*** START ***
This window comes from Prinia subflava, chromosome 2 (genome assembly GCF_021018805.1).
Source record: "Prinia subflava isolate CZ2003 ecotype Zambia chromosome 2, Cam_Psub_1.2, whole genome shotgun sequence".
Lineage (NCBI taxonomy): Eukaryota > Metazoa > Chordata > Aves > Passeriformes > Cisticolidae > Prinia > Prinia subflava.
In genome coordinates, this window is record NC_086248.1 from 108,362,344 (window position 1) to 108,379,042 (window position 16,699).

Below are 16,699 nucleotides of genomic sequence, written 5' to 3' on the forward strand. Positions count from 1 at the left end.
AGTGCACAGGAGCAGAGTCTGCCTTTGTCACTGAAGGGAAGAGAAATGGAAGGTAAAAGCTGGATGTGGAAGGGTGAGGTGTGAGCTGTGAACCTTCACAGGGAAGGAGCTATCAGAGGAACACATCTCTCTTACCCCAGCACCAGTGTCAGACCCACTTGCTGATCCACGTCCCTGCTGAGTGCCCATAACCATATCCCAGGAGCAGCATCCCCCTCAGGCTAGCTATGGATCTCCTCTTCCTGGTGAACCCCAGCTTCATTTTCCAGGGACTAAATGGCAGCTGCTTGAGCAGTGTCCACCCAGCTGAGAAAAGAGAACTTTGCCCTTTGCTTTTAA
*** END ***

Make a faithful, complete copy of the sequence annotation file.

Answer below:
This window comes from Prinia subflava, chromosome 2 (genome assembly GCF_021018805.1).
Source record: "Prinia subflava isolate CZ2003 ecotype Zambia chromosome 2, Cam_Psub_1.2, whole genome shotgun sequence".
Lineage (NCBI taxonomy): Eukaryota > Metazoa > Chordata > Aves > Passeriformes > Cisticolidae > Prinia > Prinia subflava.
In genome coordinates, this window is record NC_086248.1 from 108,362,344 (window position 1) to 108,379,042 (window position 16,699).

Below are 16,699 nucleotides of genomic sequence, written 5' to 3' on the forward strand. Positions count from 1 at the left end.
AGTGCACAGGAGCAGAGTCTGCCTTTGTCACTGAAGGGAAGAGAAATGGAAGGTAAAAGCTGGATGTGGAAGGGTGAGGTGTGAGCTGTGAACCTTCACAGGGAAGGAGCTATCAGAGGAACACATCTCTCTTACCCCAGCACCAGTGTCAGACCCACTTGCTGATCCACGTCCCTGCTGAGTGCCCATAACCATATCCCAGGAGCAGCATCCCCCTCAGGCTAGCTATGGATCTCCTCTTCCTGGTGAACCCCAGCTTCATTTTCCAGGGACTAAATGGCAGCTGCTTGAGCAGTGTCCACCCAGCTGAGAAAAGAGAACTTTGCCCTTTGCTTTTAA